In short, Trump is just about the worst salesman for an alternative foreign policy that one could possibly imagine. It’s a pity, because a serious debate on U.S. grand strategy is badly needed and Trump’s cartoonish approach to the subject makes it less likely that genuine alternatives will get a fair hearing.

So assuming Trump loses, are we stuck with the same strategy of liberal hegemony that has performed so poorly for the past 25 years? Hillary Clinton and her vast team of advisors are strongly committed to the familiar nostrums about America’s “indispensable” role, and her administration may keep trying to roll the stone uphill and remake the world in America’s image. Indeed, some insiders think she’ll be quick to abandon Obama’s somewhat more cautious attitude and take a more interventionist approach to trouble spots like Syria.

Maybe, but I’m not so sure. The days when the United States could manage most of the globe simultaneously are behind us; the federal budget will be tight no matter who wins; China is getting stronger and more ambitious; and the next president will have to make some hard choices and set priorities among Europe, Asia, the Middle East, and other global issues. You might also recall that former president and potential first gentleman Bill Clinton was exceedingly cautious about using military force — and especially U.S. ground troops — and he once told aide George Stephanopoulos that “Americans are basically isolationist.” That insight is even truer today: Because the United States presently faces no existential threats, public support for a costly foreign policy remains paper-thin. Clinton may try to run the world as her predecessors have, but she’ll have to try to do it on the cheap.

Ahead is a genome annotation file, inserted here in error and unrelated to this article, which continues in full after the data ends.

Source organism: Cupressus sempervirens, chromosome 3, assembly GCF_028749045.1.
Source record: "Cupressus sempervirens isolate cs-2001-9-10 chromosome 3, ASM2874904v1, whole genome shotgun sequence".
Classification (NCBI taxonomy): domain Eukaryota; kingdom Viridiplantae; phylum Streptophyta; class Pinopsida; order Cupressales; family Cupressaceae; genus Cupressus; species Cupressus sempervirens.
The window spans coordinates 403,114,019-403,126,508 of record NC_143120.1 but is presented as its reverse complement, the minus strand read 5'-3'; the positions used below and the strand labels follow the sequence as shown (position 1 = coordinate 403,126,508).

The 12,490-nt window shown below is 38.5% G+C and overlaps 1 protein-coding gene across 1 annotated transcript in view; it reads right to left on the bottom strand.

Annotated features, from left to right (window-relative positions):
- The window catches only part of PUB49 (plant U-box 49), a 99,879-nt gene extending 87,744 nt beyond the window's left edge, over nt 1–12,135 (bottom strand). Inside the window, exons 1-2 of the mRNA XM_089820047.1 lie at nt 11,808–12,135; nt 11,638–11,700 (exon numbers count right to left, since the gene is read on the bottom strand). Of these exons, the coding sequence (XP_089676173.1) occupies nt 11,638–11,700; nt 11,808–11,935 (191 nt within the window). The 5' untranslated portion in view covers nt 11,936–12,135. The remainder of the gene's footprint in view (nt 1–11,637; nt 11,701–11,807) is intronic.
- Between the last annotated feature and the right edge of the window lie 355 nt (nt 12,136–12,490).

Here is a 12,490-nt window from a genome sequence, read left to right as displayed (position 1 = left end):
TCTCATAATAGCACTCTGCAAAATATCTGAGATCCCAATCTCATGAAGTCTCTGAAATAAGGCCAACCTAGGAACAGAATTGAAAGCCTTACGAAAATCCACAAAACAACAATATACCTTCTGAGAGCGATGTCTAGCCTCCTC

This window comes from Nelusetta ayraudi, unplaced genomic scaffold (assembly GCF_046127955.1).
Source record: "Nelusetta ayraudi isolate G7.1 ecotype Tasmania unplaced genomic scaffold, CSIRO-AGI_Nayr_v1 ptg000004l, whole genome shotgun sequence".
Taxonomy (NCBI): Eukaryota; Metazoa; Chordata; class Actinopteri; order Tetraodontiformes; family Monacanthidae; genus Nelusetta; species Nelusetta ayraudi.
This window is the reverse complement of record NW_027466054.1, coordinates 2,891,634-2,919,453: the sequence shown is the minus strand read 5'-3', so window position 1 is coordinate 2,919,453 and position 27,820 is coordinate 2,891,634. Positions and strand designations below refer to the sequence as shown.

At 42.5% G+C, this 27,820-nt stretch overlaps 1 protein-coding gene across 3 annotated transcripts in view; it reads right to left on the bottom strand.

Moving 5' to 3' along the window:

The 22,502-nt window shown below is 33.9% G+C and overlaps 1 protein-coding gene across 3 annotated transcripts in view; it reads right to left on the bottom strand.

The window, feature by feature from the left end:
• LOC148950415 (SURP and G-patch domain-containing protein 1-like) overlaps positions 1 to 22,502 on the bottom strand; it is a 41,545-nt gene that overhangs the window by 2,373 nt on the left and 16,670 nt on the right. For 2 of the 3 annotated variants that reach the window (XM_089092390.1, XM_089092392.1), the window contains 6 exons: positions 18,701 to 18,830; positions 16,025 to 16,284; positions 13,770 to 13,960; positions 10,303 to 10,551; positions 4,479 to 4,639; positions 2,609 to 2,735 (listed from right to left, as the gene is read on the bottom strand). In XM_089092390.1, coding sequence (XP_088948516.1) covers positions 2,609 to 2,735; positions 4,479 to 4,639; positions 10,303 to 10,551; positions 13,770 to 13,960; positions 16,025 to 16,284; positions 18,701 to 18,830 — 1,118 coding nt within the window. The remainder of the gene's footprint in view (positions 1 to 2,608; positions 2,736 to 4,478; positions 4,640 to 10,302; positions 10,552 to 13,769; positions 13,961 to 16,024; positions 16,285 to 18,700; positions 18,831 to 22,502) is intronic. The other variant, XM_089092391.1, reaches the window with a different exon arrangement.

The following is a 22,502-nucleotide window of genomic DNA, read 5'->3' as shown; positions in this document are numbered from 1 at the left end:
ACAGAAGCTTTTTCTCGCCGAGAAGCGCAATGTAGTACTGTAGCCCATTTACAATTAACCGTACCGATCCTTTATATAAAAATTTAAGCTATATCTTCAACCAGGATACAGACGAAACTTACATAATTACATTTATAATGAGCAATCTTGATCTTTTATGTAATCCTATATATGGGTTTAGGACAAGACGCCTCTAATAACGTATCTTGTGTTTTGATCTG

So even if Trump goes down in a resounding defeat and a President Hillary Clinton enters the Oval Office accompanied by a phalanx of liberal interventionists and unrepentant neoconservatives, I wouldn’t be all that surprised if she behaves with more restraint than her hawkish past might suggest.

In any event, liberal hegemony isn’t going to work any better for her than it did for her husband, for George W. Bush, or even for Barack Obama. Continued efforts to remake the world with American military power will continue to backfire, and the failures will force Americans to take a hard look at alternative grand strategies but hopefully without the disturbing distractions that Trump has provided. As Churchill also once said, the United States eventually does the right thing — after first trying all the alternatives.

Photo credit: Joe Raedle/Getty Images

Stephen M. Walt is the Robert and Renée Belfer professor of international relations at Harvard University.